Modeling Syndromic Surveillance and Outbreaks in Subpopulations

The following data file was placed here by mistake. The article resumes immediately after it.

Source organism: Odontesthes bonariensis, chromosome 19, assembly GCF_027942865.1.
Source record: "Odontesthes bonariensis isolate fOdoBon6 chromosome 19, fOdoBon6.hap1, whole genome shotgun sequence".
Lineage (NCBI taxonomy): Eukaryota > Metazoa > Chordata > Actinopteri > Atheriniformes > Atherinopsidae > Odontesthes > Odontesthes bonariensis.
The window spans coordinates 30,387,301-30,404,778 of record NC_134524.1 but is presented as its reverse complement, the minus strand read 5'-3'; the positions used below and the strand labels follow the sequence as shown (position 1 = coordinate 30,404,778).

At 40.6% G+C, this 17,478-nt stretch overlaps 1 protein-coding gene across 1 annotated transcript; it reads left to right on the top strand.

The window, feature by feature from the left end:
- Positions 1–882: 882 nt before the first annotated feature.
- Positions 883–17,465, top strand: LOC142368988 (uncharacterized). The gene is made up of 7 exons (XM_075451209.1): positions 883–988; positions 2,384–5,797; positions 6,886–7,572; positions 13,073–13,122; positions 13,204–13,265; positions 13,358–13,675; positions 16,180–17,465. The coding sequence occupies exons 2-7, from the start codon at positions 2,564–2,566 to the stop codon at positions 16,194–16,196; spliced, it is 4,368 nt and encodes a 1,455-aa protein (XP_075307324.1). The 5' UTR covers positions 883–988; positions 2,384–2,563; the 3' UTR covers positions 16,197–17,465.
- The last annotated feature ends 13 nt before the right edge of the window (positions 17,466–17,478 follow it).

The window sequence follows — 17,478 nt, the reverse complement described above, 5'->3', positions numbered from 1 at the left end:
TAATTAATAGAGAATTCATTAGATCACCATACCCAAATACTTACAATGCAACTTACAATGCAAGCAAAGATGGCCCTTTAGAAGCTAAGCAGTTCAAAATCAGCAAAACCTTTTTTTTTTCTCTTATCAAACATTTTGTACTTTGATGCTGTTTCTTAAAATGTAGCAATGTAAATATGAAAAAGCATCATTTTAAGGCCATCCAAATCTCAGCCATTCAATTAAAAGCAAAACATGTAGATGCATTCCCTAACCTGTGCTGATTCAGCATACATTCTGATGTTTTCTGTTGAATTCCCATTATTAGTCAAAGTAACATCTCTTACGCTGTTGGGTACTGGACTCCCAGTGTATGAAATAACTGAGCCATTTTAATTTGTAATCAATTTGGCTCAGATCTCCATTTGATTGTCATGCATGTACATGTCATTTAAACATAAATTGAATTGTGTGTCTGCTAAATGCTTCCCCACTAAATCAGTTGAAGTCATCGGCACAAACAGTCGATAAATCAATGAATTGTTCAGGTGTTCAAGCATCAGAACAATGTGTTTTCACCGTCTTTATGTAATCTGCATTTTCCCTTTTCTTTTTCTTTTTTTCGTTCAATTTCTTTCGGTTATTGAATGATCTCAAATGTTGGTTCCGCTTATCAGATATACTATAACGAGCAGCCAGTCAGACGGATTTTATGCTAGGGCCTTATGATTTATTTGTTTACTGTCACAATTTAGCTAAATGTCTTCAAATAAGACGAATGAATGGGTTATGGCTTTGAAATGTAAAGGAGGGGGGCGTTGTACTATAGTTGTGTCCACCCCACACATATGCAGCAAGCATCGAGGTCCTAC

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This research is motivated by the need to assist resource limited communities by enhancing the use of syndromic surveillance (SyS) systems and data. Public health agencies and academic researchers have developed and implemented SyS systems as a pattern recognition tool to detect a potential disease outbreak using pre-diagnostic data. SyS systems collect data from multiple types of sources: absenteeism records, over the counter medicine sales, chief complaints, web queries, and more. It could be expensive, however, to gather data from every available source; subsequently, gathering information about only some subpopulations may be a desirable option. This raises questions about the differences between subpopulation behavior and which subpopulations’ data would give the earliest, most accurate warning of a disease outbreak. To investigate the feasibility of using subpopulation data, this research will gather and organize SyS data by subpopulation (separated by population characteristics such as age or location) and identify how well the SyS data correlates to the real world disease progression. This research will study SyS how reports of Influenza-like-illness (ILI) in subpopulations represent the disease behavior. The first step of the research process is to understand how SyS is used in environments with varying levels of resources and what gaps are present in SyS modeling techniques. Various modeling techniques and applications are assessed, specifically the Susceptible Infected Recovered “SIR” model and associated modifications of that model. Through data analysis, well correlated subpopulations will be identified and compared to actual disease behavior and SyS data sets. A model referred to as ModSySIR will be presented that uses real world community data ideal for ease of use and implementation in a resource limited community. The highest level research objective is to provide a potential data analysis method and modeling approach to inform decision making for health departments using SyS systems that rely on fewer resources.